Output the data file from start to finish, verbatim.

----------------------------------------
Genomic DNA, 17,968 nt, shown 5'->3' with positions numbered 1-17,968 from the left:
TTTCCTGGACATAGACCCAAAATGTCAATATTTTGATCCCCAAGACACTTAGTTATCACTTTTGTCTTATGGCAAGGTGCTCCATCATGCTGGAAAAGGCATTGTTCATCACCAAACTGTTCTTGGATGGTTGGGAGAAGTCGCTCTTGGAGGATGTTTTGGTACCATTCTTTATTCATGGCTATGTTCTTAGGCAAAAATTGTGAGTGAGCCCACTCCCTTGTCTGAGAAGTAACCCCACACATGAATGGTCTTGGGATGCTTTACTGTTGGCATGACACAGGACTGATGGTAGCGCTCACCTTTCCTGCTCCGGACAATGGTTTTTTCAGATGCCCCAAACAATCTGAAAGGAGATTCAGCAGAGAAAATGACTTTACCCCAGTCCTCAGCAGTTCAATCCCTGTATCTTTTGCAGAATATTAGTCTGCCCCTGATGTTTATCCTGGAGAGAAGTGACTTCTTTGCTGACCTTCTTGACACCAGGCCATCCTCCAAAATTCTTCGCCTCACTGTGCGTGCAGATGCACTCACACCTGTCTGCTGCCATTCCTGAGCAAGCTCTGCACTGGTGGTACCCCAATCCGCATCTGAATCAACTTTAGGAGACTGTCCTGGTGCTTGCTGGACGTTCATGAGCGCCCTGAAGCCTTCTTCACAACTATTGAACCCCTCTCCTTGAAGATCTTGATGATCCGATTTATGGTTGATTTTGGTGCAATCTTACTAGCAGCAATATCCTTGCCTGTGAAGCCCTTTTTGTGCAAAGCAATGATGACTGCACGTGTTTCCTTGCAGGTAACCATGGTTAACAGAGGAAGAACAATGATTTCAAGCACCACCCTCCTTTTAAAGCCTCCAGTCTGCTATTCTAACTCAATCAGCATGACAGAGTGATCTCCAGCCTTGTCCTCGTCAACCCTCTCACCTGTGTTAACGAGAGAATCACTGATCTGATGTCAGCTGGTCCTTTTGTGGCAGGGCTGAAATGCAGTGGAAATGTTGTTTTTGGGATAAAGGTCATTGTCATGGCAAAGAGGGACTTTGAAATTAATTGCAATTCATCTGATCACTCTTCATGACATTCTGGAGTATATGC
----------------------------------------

Genomic DNA, 17,968 nt, shown 5'->3' with positions numbered 1-17,968 from the left:
TTTCCTGGACATAGACCCAAAATGTCAATATTTTGATCCCCAAGACACTTAGTTATCACTTTTGTCTTATGGCAAGGTGCTCCATCATGCTGGAAAAGGCATTGTTCATCACCAAACTGTTCTTGGATGGTTGGGAGAAGTCGCTCTTGGAGGATGTTTTGGTACCATTCTTTATTCATGGCTATGTTCTTAGGCAAAAATTGTGAGTGAGCCCACTCCCTTGTCTGAGAAGTAACCCCACACATGAATGGTCTTGGGATGCTTTACTGTTGGCATGACACAGGACTGATGGTAGCGCTCACCTTTCCTGCTCCGGACAATGGTTTTTTCAGATGCCCCAAACAATCTGAAAGGAGATTCAGCAGAGAAAATGACTTTACCCCAGTCCTCAGCAGTTCAATCCCTGTATCTTTTGCAGAATATTAGTCTGCCCCTGATGTTTATCCTGGAGAGAAGTGACTTCTTTGCTGACCTTCTTGACACCAGGCCATCCTCCAAAATTCTTCGCCTCACTGTGCGTGCAGATGCACTCACACCTGTCTGCTGCCATTCCTGAGCAAGCTCTGCACTGGTGGTACCCCAATCCGCATCTGAATCAACTTTAGGAGACTGTCCTGGTGCTTGCTGGACGTTCATGAGCGCCCTGAAGCCTTCTTCACAACTATTGAACCCCTCTCCTTGAAGATCTTGATGATCCGATTTATGGTTGATTTTGGTGCAATCTTACTAGCAGCAATATCCTTGCCTGTGAAGCCCTTTTTGTGCAAAGCAATGATGACTGCACGTGTTTCCTTGCAGGTAACCATGGTTAACAGAGGAAGAACAATGATTTCAAGCACCACCCTCCTTTTAAAGCCTCCAGTCTGCTATTCTAACTCAATCAGCATGACAGAGTGATCTCCAGCCTTGTCCTCGTCAACCCTCTCACCTGTGTTAACGAGAGAATCACTGATCTGATGTCAGCTGGTCCTTTTGTGGCAGGGCTGAAATGCAGTGGAAATGTTGTTTTTGGGATAAAGGTCATTGTCATGGCAAAGAGGGACTTTGAAATTAATTGCAATTCATCTGATCACTCTTCATGACATTCTGGAGTATATGC